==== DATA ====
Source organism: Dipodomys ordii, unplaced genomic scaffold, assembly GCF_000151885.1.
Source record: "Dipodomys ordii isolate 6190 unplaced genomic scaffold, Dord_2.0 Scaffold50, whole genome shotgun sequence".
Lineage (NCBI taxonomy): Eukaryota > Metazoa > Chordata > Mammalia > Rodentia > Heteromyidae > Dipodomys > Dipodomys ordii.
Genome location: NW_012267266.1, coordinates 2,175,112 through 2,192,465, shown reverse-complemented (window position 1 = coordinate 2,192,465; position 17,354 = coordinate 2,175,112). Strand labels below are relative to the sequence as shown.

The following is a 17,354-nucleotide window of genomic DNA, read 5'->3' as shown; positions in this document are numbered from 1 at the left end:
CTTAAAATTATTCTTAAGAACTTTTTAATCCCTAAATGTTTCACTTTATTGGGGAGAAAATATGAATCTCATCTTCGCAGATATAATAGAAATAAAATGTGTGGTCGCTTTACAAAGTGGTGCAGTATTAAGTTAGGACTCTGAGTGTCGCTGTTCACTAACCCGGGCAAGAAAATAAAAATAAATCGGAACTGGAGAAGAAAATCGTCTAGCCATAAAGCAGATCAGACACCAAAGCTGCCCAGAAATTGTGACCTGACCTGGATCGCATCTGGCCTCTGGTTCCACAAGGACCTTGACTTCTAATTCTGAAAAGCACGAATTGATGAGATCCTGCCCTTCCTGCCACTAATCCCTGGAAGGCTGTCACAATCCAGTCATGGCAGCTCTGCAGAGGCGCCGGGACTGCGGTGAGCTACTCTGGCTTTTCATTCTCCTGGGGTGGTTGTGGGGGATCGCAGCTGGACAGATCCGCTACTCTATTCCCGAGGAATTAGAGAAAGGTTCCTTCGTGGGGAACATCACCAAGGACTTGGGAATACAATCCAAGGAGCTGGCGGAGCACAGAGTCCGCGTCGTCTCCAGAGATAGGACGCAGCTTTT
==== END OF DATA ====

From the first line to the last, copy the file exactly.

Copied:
Source organism: Dipodomys ordii, unplaced genomic scaffold, assembly GCF_000151885.1.
Source record: "Dipodomys ordii isolate 6190 unplaced genomic scaffold, Dord_2.0 Scaffold50, whole genome shotgun sequence".
Lineage (NCBI taxonomy): Eukaryota > Metazoa > Chordata > Mammalia > Rodentia > Heteromyidae > Dipodomys > Dipodomys ordii.
Genome location: NW_012267266.1, coordinates 2,175,112 through 2,192,465, shown reverse-complemented (window position 1 = coordinate 2,192,465; position 17,354 = coordinate 2,175,112). Strand labels below are relative to the sequence as shown.

The following is a 17,354-nucleotide window of genomic DNA, read 5'->3' as shown; positions in this document are numbered from 1 at the left end:
CTTAAAATTATTCTTAAGAACTTTTTAATCCCTAAATGTTTCACTTTATTGGGGAGAAAATATGAATCTCATCTTCGCAGATATAATAGAAATAAAATGTGTGGTCGCTTTACAAAGTGGTGCAGTATTAAGTTAGGACTCTGAGTGTCGCTGTTCACTAACCCGGGCAAGAAAATAAAAATAAATCGGAACTGGAGAAGAAAATCGTCTAGCCATAAAGCAGATCAGACACCAAAGCTGCCCAGAAATTGTGACCTGACCTGGATCGCATCTGGCCTCTGGTTCCACAAGGACCTTGACTTCTAATTCTGAAAAGCACGAATTGATGAGATCCTGCCCTTCCTGCCACTAATCCCTGGAAGGCTGTCACAATCCAGTCATGGCAGCTCTGCAGAGGCGCCGGGACTGCGGTGAGCTACTCTGGCTTTTCATTCTCCTGGGGTGGTTGTGGGGGATCGCAGCTGGACAGATCCGCTACTCTATTCCCGAGGAATTAGAGAAAGGTTCCTTCGTGGGGAACATCACCAAGGACTTGGGAATACAATCCAAGGAGCTGGCGGAGCACAGAGTCCGCGTCGTCTCCAGAGATAGGACGCAGCTTTT